On the other hand, don’t kid yourself — to the extent that it’s happening at all, the awakening is possible only because U.S. troops are still there. If we pull out, it’s Sunnis versus Shia with the former sufficiently outnumbered by the latter that they won’t have the luxury of purging the foreigners in their midst unless the Saudis come in and supply some manpower for them. They’ll need all the guns they can get, even if those guns come from AQ. That point was and presumably is still completely lost on Murtha, who thinks the surest way to defeat Al Qaeda is for us to leave. The surest way not to defeat them is for us to leave, unless, like I say, he’s expecting the Saudis to jump in and turn it into a full-scale Islamic fundamentalist proxy war with Iran. Which, if you’re an Iraqi in the middle, would be just super.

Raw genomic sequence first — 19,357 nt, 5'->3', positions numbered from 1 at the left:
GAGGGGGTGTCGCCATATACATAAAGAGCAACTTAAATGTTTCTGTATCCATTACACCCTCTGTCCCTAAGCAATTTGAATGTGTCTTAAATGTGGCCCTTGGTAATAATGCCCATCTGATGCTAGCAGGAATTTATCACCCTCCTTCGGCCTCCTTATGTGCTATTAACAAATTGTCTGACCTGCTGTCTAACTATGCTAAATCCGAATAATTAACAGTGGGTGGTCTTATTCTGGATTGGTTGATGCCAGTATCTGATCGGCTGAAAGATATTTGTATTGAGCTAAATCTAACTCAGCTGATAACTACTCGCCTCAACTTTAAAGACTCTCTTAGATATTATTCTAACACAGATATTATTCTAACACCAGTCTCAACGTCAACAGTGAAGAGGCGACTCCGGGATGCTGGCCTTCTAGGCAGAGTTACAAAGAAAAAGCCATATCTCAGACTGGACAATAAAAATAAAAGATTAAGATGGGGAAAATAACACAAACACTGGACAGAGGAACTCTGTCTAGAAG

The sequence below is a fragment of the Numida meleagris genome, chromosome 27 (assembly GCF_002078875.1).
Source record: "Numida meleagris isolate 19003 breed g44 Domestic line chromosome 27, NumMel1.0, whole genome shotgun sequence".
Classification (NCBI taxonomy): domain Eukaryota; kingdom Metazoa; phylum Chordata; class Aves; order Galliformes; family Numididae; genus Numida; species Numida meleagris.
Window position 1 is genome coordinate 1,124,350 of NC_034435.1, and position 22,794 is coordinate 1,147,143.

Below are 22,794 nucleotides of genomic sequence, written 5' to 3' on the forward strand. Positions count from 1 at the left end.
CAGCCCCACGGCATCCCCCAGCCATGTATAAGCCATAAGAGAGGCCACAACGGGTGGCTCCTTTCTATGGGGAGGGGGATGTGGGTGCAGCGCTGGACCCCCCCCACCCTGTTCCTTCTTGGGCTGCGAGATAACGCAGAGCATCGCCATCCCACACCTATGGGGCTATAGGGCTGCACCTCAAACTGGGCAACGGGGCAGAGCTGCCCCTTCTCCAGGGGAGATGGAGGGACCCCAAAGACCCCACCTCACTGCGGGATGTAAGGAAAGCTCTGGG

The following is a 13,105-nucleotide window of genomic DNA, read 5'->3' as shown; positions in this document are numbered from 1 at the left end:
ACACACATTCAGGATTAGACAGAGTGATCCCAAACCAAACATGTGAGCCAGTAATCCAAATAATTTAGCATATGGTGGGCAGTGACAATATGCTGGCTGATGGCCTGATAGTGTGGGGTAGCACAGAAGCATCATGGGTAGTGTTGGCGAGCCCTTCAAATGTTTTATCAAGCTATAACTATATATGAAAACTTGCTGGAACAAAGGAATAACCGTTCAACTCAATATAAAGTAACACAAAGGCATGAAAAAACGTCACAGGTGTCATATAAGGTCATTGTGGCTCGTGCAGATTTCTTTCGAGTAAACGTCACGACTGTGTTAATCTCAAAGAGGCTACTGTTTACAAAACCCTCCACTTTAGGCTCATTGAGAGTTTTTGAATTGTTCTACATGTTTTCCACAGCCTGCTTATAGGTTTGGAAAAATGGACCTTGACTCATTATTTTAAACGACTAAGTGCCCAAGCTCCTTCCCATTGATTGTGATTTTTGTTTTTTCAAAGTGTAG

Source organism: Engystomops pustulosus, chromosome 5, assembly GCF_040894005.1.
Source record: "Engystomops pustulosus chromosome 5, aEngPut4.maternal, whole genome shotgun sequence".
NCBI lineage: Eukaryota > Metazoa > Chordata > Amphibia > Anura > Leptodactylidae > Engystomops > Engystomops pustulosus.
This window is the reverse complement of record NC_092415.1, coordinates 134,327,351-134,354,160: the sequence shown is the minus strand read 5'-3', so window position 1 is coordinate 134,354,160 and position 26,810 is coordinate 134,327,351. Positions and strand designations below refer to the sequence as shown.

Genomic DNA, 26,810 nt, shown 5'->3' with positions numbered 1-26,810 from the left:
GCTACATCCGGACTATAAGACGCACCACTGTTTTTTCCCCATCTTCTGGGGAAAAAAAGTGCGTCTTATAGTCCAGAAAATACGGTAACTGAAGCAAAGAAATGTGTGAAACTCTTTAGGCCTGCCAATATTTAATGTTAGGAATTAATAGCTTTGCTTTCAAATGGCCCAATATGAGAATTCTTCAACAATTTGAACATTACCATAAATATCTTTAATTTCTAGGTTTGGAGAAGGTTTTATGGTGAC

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First law of effective combat: Let’s you and him fight.

Canadian Imperialist Running Dog on April 12, 2007 at 11:29 PM

Let’s you and him fight.

Heh.

Anwyn on April 13, 2007 at 12:24 AM

There is so much going on over there that the American public is not being told, it’s treasonist……

People have to make day to day decisions that will effect them and their family, in a country that was controlled by terror and fear for 30 years, they make the decision for change, to fight for freedom, looking over their shoulders all the time, “Thank God for the Americans”, maybe we can do this……….

Then we have Kerry, Pelosi, Murtha, and Kennedy…. and by the way AQ, who keep them emboldened.

Hope, Freedom, Winning…….. all good words. All good deeds. All good ideals.

When we look back on this, will the people who have hidden the truth from the “sheeple of Amercia” ever be called to answer, like Mr. Imus?

I sure hope so…….

PinkyBigglesworth on April 13, 2007 at 12:43 AM